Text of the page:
How can you collect quick feedback when fast decisions are needed?
I recently started working at a new company — and on a brand new B2C product. One of my first tasks was to see what users are saying about the product as well as competitors.
I wanted to answer a few simple, high-level questions:
- What do users like about my product vs competitors?
- What features do they love? What features are lacking?
- Where are competitors missing the mark, and how can I use that as an opportunity?
Long term, every product manager needs a group of users they can call and have a conversation with. But as a new product manager, you may need a way to ‘eavesdrop’ on current customer conversations.
Here are 4 very easy ways to get fast and useful user feedback.
1 — Leverage Facebook Groups
I work on a genomics product, and before I even started my new job, I joined Facebook groups related to genomics, DNA, and ancestry. I followed discussions and got in tune with what users were asking for.
You can also:
- Leverage surveys — I asked users of these groups what their #1 ask for a DNA product was, and they answered. Bam. Valuable user feedback.
- Ask questions, track responses — If you ask a specific question like “Which do you prefer: Product A or Product B, and why?” active Facebook group users will answer. Track responses and find patterns.
2 — Read Public Reviews
Reading public reviews will give you insight into what users really think about your product (and competitors’ products). People will say things in reviews that they might never say to your face… or in a one-on-one phone conversation.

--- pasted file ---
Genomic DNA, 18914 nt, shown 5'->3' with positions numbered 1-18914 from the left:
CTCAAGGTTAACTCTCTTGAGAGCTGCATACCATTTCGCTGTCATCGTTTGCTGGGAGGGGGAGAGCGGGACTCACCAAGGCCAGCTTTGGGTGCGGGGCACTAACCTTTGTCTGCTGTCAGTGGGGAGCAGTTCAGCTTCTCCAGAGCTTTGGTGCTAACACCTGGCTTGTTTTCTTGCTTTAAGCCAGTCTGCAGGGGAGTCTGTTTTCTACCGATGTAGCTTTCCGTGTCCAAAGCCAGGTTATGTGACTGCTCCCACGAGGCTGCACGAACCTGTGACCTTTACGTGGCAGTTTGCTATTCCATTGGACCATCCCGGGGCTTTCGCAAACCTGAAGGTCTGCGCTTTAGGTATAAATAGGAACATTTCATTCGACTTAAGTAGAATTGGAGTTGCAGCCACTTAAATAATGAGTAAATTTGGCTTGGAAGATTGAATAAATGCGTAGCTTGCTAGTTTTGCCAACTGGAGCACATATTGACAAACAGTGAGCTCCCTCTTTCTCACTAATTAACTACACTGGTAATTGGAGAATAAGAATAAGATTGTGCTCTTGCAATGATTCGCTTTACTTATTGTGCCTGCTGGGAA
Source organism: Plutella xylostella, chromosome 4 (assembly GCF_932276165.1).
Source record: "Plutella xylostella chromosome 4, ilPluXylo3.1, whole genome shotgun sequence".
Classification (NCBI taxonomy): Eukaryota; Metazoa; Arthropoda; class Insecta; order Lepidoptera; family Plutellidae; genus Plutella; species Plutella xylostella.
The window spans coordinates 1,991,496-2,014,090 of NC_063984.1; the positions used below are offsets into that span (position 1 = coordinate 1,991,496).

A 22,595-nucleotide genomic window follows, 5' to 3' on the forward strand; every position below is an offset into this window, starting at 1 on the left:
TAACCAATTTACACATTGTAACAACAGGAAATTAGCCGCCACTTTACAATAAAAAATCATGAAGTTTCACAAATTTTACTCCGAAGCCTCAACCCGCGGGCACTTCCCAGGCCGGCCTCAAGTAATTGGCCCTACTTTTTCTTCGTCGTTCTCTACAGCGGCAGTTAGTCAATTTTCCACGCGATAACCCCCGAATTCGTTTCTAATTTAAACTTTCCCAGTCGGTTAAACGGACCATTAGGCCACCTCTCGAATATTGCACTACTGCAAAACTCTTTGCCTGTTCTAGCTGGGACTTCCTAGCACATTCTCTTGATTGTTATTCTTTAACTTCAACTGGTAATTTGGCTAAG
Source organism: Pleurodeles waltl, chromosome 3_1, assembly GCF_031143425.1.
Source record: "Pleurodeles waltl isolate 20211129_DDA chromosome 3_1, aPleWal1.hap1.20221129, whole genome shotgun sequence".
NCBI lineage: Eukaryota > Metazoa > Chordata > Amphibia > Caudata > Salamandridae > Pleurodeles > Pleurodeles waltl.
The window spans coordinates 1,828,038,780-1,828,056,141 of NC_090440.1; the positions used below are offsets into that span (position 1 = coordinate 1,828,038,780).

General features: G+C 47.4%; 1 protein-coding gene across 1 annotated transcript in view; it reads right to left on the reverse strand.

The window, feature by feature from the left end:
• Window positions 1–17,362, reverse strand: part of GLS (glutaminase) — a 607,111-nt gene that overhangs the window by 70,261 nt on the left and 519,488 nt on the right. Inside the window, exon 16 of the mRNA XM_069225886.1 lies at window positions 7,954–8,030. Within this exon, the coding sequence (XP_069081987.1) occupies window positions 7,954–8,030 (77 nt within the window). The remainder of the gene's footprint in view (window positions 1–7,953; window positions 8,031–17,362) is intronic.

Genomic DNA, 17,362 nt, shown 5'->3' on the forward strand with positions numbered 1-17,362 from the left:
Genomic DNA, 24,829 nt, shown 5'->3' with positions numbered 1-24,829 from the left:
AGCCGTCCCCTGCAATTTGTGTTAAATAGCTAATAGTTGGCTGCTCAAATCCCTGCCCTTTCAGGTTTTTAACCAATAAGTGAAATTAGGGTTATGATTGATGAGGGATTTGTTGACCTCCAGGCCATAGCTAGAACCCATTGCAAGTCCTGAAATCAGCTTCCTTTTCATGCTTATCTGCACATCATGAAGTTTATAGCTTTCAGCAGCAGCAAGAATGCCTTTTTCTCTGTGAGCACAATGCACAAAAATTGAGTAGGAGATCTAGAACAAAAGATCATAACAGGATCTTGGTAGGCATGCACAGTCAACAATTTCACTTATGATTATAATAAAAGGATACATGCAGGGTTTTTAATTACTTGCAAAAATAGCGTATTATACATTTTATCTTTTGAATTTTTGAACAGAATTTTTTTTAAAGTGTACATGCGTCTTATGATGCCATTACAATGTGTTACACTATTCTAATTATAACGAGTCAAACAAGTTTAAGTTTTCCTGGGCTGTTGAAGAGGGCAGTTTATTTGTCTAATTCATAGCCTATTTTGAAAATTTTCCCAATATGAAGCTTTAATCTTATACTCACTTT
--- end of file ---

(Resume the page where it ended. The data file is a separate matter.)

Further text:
Read the following:
- Amazon Reviews
- Trustpilot reviews
- Facebook Reviews
- Google Reviews
- Any other industry-specific platform reviews
3 — Blog Comments
Find the most popular blogs in your industry and see what they’re writing about. Popular blogs may do your competitive research for you - they often have deep, comprehensive studies comparing different products.
I found lots of genomics blogs that had already put together matrices on competitive features. Make sure to look at the date published, and update if necessary.
Also look at:
- Blog categories — this will give you insight into how user discussions are structured.
- Blog comments — do readers disagree with the blogger, or generally agree? There may be other morsels of insight in the comments as well.
4 — Reddit
A coworker long past once said “I don’t understand what Reddit is.”
Let me explain: Reddit is a f*cking goldmine of information about any subject your heart desires.
Join subreddits that talk about your industry and see what users are saying. By monitoring these once or twice a week, you’re included in the inside conversations of super-users.
Any other ideas for how to collect quick and dirty user feedback? Hit me up!
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